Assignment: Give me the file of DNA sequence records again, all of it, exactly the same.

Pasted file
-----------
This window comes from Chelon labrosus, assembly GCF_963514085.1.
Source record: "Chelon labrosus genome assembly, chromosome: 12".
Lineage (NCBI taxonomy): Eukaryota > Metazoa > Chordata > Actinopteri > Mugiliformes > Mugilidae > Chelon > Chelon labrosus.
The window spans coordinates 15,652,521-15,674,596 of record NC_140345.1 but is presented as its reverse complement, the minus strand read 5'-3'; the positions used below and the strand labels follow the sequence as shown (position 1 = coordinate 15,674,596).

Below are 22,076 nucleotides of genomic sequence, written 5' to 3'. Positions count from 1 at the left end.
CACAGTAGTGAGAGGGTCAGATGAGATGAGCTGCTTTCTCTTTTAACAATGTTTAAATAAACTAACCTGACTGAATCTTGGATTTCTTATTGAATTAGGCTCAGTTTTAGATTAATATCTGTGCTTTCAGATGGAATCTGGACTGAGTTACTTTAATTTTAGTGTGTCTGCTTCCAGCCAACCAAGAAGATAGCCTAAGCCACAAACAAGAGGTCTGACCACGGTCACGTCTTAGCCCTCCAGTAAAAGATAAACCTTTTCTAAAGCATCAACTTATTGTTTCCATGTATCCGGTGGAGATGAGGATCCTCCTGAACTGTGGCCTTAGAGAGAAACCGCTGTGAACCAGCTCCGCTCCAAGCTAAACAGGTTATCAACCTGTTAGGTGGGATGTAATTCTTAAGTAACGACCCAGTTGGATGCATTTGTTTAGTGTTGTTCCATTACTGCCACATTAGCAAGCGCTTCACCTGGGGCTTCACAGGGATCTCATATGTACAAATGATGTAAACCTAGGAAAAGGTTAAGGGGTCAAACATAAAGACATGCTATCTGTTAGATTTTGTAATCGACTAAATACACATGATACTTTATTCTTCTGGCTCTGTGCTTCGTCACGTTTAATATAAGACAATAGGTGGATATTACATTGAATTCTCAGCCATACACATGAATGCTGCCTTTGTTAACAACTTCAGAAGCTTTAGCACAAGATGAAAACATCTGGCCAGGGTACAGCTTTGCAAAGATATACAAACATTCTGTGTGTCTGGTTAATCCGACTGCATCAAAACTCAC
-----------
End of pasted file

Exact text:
This window comes from Chelon labrosus, assembly GCF_963514085.1.
Source record: "Chelon labrosus genome assembly, chromosome: 12".
Lineage (NCBI taxonomy): Eukaryota > Metazoa > Chordata > Actinopteri > Mugiliformes > Mugilidae > Chelon > Chelon labrosus.
The window spans coordinates 15,652,521-15,674,596 of record NC_140345.1 but is presented as its reverse complement, the minus strand read 5'-3'; the positions used below and the strand labels follow the sequence as shown (position 1 = coordinate 15,674,596).

Below are 22,076 nucleotides of genomic sequence, written 5' to 3'. Positions count from 1 at the left end.
CACAGTAGTGAGAGGGTCAGATGAGATGAGCTGCTTTCTCTTTTAACAATGTTTAAATAAACTAACCTGACTGAATCTTGGATTTCTTATTGAATTAGGCTCAGTTTTAGATTAATATCTGTGCTTTCAGATGGAATCTGGACTGAGTTACTTTAATTTTAGTGTGTCTGCTTCCAGCCAACCAAGAAGATAGCCTAAGCCACAAACAAGAGGTCTGACCACGGTCACGTCTTAGCCCTCCAGTAAAAGATAAACCTTTTCTAAAGCATCAACTTATTGTTTCCATGTATCCGGTGGAGATGAGGATCCTCCTGAACTGTGGCCTTAGAGAGAAACCGCTGTGAACCAGCTCCGCTCCAAGCTAAACAGGTTATCAACCTGTTAGGTGGGATGTAATTCTTAAGTAACGACCCAGTTGGATGCATTTGTTTAGTGTTGTTCCATTACTGCCACATTAGCAAGCGCTTCACCTGGGGCTTCACAGGGATCTCATATGTACAAATGATGTAAACCTAGGAAAAGGTTAAGGGGTCAAACATAAAGACATGCTATCTGTTAGATTTTGTAATCGACTAAATACACATGATACTTTATTCTTCTGGCTCTGTGCTTCGTCACGTTTAATATAAGACAATAGGTGGATATTACATTGAATTCTCAGCCATACACATGAATGCTGCCTTTGTTAACAACTTCAGAAGCTTTAGCACAAGATGAAAACATCTGGCCAGGGTACAGCTTTGCAAAGATATACAAACATTCTGTGTGTCTGGTTAATCCGACTGCATCAAAACTCAC